After recovering from the shock of reading the Vanguard story I posted (just below this one), I ransacked the online Nigerian media, discovering that Google can even translate Kaduna's Hausa-language news site. But I've found nothing, zero, about an Ebola-positive blood sample from Kaduna.
Lagos, Kaduna, Enugu, Abuja and several others have been identified as flashpoint states and cities where the deadly Ebola Virus Disease (EVD) might take serious tolls, unless animals who are known to be vectors in the spread of the disease are brought under control.
Minister of Environment, Mrs Laurencia Mallam, who made this known in Abuja yesterday, said the presence of fruit bats, which were many in the listed urban cities, posed serious threats to Federal Government’s efforts at controlling the spread.
“A very perturbing and critical area in the spread of EVD is through contact with fomites and personal articles of persons exposed to the disease. We honestly wish to encourage the disinfection of fomites and homes, where the disease has occurred.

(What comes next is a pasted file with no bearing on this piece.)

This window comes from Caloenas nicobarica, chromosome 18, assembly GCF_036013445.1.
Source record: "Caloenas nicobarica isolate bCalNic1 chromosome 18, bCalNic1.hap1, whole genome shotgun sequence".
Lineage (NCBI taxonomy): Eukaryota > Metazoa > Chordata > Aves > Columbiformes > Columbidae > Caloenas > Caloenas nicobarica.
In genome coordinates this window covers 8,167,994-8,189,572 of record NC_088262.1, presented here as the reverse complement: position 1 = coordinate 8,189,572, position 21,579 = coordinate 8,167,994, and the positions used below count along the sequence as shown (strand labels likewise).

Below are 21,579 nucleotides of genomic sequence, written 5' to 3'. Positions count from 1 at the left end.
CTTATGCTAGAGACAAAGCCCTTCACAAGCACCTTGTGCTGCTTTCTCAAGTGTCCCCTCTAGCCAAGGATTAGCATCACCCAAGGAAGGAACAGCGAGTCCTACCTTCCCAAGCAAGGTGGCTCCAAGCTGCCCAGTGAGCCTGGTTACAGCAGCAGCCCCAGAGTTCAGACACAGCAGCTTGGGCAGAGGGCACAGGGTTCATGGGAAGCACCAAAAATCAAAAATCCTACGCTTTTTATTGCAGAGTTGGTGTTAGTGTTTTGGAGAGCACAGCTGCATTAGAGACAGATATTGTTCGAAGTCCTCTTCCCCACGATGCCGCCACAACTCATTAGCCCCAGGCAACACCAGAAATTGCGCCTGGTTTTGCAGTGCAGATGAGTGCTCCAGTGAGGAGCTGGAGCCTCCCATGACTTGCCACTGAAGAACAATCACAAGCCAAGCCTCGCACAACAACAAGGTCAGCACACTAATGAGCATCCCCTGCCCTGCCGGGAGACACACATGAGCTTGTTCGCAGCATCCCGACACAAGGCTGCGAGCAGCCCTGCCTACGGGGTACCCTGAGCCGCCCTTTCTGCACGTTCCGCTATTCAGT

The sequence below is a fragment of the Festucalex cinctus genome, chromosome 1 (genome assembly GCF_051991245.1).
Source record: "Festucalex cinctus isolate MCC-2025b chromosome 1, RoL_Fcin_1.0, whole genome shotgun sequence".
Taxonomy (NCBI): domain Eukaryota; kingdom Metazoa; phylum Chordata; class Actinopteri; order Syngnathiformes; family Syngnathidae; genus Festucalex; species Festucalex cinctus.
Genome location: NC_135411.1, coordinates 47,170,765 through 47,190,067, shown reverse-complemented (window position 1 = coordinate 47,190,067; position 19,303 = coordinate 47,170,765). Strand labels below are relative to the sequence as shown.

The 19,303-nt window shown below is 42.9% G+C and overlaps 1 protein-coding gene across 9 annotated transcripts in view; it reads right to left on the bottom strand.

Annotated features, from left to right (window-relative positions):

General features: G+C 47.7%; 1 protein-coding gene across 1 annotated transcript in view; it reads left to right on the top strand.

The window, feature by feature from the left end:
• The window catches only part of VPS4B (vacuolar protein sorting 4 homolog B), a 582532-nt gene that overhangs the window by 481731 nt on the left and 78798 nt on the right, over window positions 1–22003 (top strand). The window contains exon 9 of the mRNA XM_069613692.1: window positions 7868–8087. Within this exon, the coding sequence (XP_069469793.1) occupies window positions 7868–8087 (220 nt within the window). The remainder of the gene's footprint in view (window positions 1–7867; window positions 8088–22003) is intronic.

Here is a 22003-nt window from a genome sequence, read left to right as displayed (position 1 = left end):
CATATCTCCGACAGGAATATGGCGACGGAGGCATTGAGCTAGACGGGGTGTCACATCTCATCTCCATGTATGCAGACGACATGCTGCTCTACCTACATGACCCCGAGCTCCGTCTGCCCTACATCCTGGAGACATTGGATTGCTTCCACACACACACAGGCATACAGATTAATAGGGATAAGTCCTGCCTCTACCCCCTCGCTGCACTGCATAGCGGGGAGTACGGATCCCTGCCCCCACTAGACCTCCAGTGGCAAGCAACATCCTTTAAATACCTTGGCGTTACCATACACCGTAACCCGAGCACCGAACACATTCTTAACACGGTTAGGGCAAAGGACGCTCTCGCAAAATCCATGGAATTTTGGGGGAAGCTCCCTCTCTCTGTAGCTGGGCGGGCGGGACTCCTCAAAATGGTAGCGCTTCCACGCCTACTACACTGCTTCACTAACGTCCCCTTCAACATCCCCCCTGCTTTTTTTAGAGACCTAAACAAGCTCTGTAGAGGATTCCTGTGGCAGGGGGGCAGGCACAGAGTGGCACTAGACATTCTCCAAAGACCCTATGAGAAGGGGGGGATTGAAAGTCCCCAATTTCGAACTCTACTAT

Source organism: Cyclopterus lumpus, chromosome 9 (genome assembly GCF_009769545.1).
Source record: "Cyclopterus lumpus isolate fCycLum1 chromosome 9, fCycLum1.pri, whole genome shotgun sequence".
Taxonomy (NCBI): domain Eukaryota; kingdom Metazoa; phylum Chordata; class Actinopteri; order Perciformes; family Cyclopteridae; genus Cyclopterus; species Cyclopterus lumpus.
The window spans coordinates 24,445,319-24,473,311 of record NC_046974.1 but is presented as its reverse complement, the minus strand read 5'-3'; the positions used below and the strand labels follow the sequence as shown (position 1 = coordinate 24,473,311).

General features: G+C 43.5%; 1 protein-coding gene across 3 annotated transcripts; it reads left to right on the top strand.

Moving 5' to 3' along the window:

“The control of animals implicated in the spread of this disease, especially fruit bats, which are so numerous in many parts of urban cities, such as Abuja, Lagos, Kaduna, Enugu, to mention but a few, is now our major concern,” the minister said.
The minister said her ministry had commenced survey of the distribution of the harmful animals in Abuja, where they had found a substantial population in Wuse area, the Three Arms Zone and some areas of Maitama and Kubwa districts.
“We have equally commenced a similar survey in other states and towns in order that we may implement a comprehensive exercise.
“We are in touch with the various states of the federation for the implementation of a massive disinfection of homes, offices, hospitals, hotels and indeed public places infested with bats, rats and other pets,” she said.I had a pet white rat when I was a boy, and one of my daughters would have been ecstatic to have a bat for a pet, but this report really seems to me like a distraction. We have no idea when the last animal-to-human Ebola case occurred, but it may well have been last December or January. Since then, it's been human-to-human-to-human.